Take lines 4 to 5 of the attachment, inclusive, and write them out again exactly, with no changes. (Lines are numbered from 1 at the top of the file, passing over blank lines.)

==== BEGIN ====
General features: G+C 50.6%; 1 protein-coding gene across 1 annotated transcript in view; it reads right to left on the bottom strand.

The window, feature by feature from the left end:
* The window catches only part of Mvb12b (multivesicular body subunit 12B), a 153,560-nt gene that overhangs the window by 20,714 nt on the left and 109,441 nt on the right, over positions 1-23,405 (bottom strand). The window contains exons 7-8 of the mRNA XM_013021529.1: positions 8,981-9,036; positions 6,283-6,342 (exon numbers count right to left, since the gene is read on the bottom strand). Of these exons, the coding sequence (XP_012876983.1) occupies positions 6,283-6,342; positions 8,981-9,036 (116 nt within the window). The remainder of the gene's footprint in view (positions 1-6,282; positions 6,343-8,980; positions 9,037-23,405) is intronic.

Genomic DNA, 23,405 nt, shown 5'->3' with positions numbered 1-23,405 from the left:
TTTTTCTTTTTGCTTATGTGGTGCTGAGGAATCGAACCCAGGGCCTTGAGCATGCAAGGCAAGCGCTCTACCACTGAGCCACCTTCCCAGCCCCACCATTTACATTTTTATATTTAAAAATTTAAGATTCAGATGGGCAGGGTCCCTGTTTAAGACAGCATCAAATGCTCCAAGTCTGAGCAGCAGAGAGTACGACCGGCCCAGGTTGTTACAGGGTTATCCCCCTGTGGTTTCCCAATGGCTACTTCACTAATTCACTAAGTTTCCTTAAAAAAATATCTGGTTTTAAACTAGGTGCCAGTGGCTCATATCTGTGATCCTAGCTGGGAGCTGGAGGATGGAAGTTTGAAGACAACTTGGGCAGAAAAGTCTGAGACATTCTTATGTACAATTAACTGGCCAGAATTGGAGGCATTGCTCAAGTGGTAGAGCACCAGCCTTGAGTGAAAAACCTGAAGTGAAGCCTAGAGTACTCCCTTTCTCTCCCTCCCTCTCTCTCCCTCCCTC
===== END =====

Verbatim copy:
Genomic DNA, 23,405 nt, shown 5'->3' with positions numbered 1-23,405 from the left:
TTTTTCTTTTTGCTTATGTGGTGCTGAGGAATCGAACCCAGGGCCTTGAGCATGCAAGGCAAGCGCTCTACCACTGAGCCACCTTCCCAGCCCCACCATTTACATTTTTATATTTAAAAATTTAAGATTCAGATGGGCAGGGTCCCTGTTTAAGACAGCATCAAATGCTCCAAGTCTGAGCAGCAGAGAGTACGACCGGCCCAGGTTGTTACAGGGTTATCCCCCTGTGGTTTCCCAATGGCTACTTCACTAATTCACTAAGTTTCCTTAAAAAAATATCTGGTTTTAAACTAGGTGCCAGTGGCTCATATCTGTGATCCTAGCTGGGAGCTGGAGGATGGAAGTTTGAAGACAACTTGGGCAGAAAAGTCTGAGACATTCTTATGTACAATTAACTGGCCAGAATTGGAGGCATTGCTCAAGTGGTAGAGCACCAGCCTTGAGTGAAAAACCTGAAGTGAAGCCTAGAGTACTCCCTTTCTCTCCCTCCCTCTCTCTCCCTCCCTC